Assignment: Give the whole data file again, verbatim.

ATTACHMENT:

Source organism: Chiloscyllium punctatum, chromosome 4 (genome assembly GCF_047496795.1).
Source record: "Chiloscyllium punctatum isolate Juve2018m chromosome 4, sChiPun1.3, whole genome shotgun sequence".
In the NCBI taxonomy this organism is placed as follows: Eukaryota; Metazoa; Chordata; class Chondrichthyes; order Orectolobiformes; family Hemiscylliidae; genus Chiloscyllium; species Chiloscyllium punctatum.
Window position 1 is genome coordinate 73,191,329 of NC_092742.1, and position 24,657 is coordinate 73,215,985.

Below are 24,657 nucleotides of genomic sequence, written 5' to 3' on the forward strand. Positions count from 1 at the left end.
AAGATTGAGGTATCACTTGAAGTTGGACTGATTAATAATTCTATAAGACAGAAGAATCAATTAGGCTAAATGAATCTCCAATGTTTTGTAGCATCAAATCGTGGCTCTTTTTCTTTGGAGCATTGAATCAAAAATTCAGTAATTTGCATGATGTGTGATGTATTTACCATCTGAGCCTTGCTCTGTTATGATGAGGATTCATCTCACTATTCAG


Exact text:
Source organism: Chiloscyllium punctatum, chromosome 4 (genome assembly GCF_047496795.1).
Source record: "Chiloscyllium punctatum isolate Juve2018m chromosome 4, sChiPun1.3, whole genome shotgun sequence".
In the NCBI taxonomy this organism is placed as follows: Eukaryota; Metazoa; Chordata; class Chondrichthyes; order Orectolobiformes; family Hemiscylliidae; genus Chiloscyllium; species Chiloscyllium punctatum.
Window position 1 is genome coordinate 73,191,329 of NC_092742.1, and position 24,657 is coordinate 73,215,985.

Below are 24,657 nucleotides of genomic sequence, written 5' to 3' on the forward strand. Positions count from 1 at the left end.
AAGATTGAGGTATCACTTGAAGTTGGACTGATTAATAATTCTATAAGACAGAAGAATCAATTAGGCTAAATGAATCTCCAATGTTTTGTAGCATCAAATCGTGGCTCTTTTTCTTTGGAGCATTGAATCAAAAATTCAGTAATTTGCATGATGTGTGATGTATTTACCATCTGAGCCTTGCTCTGTTATGATGAGGATTCATCTCACTATTCAG